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UPLINK: A Smaller View
The segment of the satellite industry garnering a great deal of attention is that of the small satellite. From previously taking the role of an engineering tool for higher education, the small satellite is becoming noted for its attractive cost factors, ability to launch within a shorter time frame, and on-orbit effectiveness. No longer are small satellites simply the bailiwick of universities — commercial and military projects are springing up around the globe to test the effectiveness of these smaller spacecraft to determine their viability for a variety of crucial projects.

Depending upon the wet mass of the satellite (the weight of the craft and its fuel), they are generally designated as:
  • Micro-, from 22 to 220 (100 to 500 kg)
  • Mini-, from 220 to 1100 lb (100 to 500 kg)
  • Nano-, from 2.2 to 22 lb (1 to 10 kg)
  • Pico-, from 0.22 to 2.2 lb (0.1 to 1 kg)
Considered by some to be a distinctive subgenre within the pico-satellite environs is the Cubesat, a craft that has the dimensions of 10x10x10 centimeters, which also happens to be the volume of exactly one litre of water, and a weight of no more than 1 kg. Although the majority of Cubesats have no propulsion systems, some are now incorporating ion thrusters into their designs.

This photo is of CP4, one of California Polytechnic University’s educational Cubesats, was taken by AeroCube-2 on April 17, 2007, after its launch via a Russian Dnepr rocket. AeroCube-2 is a pico-satellite built by The Aerospace Corporation. It was released from the rocket in a P-POD (Poly Picosatellite Orbital Deployer) built by Cal Poly, along with CP4 and CSTB-1, a satellite built by The Boeing Company. The CP4’s camera offers 640x480 pixel resolution.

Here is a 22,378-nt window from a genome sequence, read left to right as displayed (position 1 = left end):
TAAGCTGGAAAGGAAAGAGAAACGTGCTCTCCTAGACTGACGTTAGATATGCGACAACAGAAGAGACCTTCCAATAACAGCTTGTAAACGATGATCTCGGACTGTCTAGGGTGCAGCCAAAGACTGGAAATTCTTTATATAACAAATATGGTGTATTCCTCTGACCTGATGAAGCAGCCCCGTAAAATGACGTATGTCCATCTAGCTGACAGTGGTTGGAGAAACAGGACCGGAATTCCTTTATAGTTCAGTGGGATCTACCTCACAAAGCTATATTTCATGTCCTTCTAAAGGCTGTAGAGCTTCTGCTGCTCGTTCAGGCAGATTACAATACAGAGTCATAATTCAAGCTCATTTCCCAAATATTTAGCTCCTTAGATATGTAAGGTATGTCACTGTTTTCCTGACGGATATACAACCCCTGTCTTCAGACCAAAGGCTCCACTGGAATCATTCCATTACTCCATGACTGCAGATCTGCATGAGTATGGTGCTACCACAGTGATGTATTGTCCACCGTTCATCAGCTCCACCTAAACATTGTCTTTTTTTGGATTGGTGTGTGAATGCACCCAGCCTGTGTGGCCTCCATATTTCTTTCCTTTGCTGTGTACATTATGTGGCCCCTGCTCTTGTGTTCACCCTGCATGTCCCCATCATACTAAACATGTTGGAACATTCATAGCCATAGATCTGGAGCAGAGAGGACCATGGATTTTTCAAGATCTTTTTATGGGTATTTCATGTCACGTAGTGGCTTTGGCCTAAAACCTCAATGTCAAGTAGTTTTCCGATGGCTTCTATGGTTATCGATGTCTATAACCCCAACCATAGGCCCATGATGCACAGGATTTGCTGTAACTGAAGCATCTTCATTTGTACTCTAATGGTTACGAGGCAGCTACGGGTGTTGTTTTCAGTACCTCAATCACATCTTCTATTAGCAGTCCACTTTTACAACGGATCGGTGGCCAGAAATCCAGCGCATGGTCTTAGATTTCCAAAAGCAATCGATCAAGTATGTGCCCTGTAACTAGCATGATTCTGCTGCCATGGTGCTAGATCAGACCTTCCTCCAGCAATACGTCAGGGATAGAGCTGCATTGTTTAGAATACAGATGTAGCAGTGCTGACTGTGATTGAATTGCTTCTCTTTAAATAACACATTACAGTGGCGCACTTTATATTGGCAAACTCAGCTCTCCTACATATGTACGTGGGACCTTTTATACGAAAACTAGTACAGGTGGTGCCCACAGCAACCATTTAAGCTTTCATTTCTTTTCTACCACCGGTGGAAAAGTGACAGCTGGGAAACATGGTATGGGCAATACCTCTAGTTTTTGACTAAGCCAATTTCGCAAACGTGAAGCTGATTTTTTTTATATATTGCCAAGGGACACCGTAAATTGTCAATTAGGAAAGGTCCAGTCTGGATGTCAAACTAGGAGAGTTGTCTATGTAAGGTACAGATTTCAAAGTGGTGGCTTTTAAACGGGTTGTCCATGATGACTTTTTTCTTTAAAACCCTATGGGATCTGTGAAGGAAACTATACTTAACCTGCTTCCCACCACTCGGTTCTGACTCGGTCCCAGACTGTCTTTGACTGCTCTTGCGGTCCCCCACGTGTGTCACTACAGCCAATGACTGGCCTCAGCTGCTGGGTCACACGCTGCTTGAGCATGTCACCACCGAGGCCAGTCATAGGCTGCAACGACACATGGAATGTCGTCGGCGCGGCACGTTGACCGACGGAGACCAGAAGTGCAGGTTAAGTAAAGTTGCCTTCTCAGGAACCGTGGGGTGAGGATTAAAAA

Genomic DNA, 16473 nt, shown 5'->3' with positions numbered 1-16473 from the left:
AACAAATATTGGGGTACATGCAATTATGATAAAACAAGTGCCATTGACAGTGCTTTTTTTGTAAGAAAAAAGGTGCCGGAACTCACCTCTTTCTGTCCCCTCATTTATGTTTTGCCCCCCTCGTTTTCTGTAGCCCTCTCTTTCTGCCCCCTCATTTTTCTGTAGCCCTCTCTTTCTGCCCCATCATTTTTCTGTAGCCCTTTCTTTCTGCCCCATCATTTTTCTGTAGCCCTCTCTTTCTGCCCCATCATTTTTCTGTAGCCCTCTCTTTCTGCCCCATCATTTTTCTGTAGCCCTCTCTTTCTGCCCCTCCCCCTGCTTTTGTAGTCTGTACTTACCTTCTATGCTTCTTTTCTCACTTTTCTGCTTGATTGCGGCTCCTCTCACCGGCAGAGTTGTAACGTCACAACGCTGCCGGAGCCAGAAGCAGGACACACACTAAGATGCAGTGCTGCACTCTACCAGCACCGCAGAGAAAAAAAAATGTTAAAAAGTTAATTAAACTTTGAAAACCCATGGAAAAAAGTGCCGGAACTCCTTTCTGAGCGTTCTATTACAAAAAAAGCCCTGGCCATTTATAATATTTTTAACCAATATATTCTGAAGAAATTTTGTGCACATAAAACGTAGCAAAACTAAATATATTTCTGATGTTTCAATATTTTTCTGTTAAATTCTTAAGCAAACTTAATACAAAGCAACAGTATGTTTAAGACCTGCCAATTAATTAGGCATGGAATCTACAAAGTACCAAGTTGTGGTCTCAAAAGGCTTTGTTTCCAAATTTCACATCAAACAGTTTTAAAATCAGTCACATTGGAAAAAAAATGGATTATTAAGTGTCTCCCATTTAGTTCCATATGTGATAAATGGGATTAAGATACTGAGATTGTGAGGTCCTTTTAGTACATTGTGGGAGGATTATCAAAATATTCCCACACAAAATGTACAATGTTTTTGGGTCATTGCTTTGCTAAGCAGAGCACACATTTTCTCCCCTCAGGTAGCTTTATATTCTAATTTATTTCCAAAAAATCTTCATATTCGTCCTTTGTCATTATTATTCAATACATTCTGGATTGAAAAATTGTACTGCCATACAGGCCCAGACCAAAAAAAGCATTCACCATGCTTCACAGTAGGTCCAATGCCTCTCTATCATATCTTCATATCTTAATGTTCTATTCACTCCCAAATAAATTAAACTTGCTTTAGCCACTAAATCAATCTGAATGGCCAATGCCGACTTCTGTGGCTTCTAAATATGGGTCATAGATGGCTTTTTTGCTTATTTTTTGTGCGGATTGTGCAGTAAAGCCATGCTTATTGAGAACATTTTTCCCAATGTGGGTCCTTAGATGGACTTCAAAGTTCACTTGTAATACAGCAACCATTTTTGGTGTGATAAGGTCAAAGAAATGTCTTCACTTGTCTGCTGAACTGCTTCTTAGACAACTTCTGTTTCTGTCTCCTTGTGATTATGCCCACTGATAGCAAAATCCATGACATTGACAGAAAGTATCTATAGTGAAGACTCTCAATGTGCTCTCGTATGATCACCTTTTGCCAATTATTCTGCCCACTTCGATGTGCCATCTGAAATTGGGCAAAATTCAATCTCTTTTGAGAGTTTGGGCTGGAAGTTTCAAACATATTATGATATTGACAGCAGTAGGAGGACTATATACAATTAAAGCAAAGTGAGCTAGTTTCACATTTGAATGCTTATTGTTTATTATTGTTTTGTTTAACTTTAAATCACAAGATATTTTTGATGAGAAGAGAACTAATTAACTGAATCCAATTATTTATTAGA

Some extremely well versed experts will present their views of the small satellite segment in this issue of SatMagazine, and we believe their presentations will add fuel to the eagerness with which these craft are viewed as adjuncts and value-adds to current satellite endeavors. We also present a variety of other SatCom articles to assist all with growing their businesses, despite less than vigorous financial predictions.

There’s content within ranging from Cubesats to codecs to net optimizations for managing satellite resources; the maritime Ku- challenges; the extremely popular and widely read columns from NSR, Chris Forrester, and Near Earth LLC; a most interesting examination of solar sails; ground systems to shark tagging; VSAT management to important UPLINK inclusions, such as the ESOA commentary on the 50th anniversary of satellite communications.